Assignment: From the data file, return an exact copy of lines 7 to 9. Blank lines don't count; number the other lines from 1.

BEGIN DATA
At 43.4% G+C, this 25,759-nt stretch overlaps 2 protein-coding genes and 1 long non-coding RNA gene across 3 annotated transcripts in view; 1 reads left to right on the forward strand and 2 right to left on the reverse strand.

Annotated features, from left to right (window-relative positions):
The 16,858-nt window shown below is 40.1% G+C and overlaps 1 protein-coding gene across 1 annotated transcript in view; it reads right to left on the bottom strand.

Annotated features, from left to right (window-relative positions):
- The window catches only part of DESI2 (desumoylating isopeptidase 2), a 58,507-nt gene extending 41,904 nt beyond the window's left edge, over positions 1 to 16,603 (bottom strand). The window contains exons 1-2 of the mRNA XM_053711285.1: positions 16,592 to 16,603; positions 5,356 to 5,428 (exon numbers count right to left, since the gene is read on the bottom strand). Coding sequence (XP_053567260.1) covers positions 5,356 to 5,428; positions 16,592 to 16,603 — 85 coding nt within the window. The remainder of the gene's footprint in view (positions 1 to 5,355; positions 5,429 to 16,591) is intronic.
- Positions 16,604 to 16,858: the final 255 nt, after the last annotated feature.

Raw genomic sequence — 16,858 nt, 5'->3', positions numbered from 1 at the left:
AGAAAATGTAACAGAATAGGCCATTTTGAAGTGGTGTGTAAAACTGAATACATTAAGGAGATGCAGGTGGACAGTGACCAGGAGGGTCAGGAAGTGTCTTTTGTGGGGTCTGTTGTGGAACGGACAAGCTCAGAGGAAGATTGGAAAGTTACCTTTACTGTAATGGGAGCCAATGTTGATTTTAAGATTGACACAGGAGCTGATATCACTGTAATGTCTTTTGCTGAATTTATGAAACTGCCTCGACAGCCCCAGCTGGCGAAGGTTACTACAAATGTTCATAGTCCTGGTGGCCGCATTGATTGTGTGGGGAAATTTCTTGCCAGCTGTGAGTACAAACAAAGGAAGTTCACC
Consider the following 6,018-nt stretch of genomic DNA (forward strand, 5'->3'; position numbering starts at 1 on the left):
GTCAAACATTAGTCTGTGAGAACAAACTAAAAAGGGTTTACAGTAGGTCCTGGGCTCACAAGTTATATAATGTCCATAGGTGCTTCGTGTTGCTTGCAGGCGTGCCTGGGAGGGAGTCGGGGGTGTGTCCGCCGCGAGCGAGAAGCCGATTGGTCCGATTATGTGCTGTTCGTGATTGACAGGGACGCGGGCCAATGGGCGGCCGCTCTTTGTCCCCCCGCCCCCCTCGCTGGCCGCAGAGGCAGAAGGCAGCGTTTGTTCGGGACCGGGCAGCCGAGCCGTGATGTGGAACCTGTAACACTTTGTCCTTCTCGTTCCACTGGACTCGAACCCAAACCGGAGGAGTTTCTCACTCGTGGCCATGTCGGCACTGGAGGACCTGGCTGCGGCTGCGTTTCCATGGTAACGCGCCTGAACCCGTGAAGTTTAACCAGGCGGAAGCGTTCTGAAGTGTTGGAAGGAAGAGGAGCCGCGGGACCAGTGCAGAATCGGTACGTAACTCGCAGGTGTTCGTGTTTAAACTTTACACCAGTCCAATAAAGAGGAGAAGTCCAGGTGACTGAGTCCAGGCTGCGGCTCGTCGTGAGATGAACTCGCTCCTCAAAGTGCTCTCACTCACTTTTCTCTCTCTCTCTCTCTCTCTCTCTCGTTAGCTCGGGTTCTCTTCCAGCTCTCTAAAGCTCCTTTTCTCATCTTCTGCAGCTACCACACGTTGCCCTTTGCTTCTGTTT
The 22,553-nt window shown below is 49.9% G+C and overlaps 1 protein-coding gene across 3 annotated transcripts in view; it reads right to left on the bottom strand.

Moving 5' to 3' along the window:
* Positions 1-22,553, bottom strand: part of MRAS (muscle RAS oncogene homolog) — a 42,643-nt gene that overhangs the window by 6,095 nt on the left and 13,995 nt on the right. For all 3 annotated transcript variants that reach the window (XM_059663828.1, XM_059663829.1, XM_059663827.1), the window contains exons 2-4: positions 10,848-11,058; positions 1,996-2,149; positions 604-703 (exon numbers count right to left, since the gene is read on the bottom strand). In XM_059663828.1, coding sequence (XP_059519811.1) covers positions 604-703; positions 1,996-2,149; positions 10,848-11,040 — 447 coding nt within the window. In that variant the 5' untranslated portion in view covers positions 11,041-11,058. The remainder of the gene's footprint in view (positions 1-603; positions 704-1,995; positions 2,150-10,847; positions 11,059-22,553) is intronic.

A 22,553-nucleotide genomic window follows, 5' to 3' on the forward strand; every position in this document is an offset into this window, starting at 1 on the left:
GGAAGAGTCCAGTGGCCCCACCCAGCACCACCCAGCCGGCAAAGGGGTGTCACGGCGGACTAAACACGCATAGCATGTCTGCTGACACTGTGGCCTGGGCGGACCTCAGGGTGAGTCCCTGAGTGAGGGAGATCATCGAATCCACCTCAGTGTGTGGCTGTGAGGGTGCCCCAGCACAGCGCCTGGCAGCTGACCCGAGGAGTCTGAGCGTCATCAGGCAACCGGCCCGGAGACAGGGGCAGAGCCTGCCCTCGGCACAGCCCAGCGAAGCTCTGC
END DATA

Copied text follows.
Raw genomic sequence — 16,858 nt, 5'->3', positions numbered from 1 at the left:
AGAAAATGTAACAGAATAGGCCATTTTGAAGTGGTGTGTAAAACTGAATACATTAAGGAGATGCAGGTGGACAGTGACCAGGAGGGTCAGGAAGTGTCTTTTGTGGGGTCTGTTGTGGAACGGACAAGCTCAGAGGAAGATTGGAAAGTTACCTTTACTGTAATGGGAGCCAATGTTGATTTTAAGATTGACACAGGAGCTGATATCACTGTAATGTCTTTTGCTGAATTTATGAAACTGCCTCGACAGCCCCAGCTGGCGAAGGTTACTACAAATGTTCATAGTCCTGGTGGCCGCATTGATTGTGTGGGGAAATTTCTTGCCAGCTGTGAGTACAAACAAAGGAAGTTCACC
Consider the following 6,018-nt stretch of genomic DNA (forward strand, 5'->3'; position numbering starts at 1 on the left):